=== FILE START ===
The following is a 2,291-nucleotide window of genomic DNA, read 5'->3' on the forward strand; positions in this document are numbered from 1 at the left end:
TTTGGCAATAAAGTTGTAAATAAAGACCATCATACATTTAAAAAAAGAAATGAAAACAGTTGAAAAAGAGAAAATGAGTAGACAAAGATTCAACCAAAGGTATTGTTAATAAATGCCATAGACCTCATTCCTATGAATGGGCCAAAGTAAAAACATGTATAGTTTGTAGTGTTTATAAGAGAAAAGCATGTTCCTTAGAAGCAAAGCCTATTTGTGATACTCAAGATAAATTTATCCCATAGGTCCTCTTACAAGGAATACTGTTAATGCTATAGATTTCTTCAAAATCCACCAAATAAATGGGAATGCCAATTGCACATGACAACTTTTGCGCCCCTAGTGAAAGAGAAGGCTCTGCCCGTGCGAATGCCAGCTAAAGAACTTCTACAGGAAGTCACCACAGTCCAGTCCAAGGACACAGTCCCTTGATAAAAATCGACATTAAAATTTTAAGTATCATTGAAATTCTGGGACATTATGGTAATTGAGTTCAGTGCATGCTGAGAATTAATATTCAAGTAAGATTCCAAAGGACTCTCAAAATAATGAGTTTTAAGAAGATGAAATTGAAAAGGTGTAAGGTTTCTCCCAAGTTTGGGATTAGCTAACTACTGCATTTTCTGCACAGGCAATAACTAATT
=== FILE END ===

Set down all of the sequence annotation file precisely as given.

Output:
The following is a 2,291-nucleotide window of genomic DNA, read 5'->3' on the forward strand; positions in this document are numbered from 1 at the left end:
TTTGGCAATAAAGTTGTAAATAAAGACCATCATACATTTAAAAAAAGAAATGAAAACAGTTGAAAAAGAGAAAATGAGTAGACAAAGATTCAACCAAAGGTATTGTTAATAAATGCCATAGACCTCATTCCTATGAATGGGCCAAAGTAAAAACATGTATAGTTTGTAGTGTTTATAAGAGAAAAGCATGTTCCTTAGAAGCAAAGCCTATTTGTGATACTCAAGATAAATTTATCCCATAGGTCCTCTTACAAGGAATACTGTTAATGCTATAGATTTCTTCAAAATCCACCAAATAAATGGGAATGCCAATTGCACATGACAACTTTTGCGCCCCTAGTGAAAGAGAAGGCTCTGCCCGTGCGAATGCCAGCTAAAGAACTTCTACAGGAAGTCACCACAGTCCAGTCCAAGGACACAGTCCCTTGATAAAAATCGACATTAAAATTTTAAGTATCATTGAAATTCTGGGACATTATGGTAATTGAGTTCAGTGCATGCTGAGAATTAATATTCAAGTAAGATTCCAAAGGACTCTCAAAATAATGAGTTTTAAGAAGATGAAATTGAAAAGGTGTAAGGTTTCTCCCAAGTTTGGGATTAGCTAACTACTGCATTTTCTGCACAGGCAATAACTAATT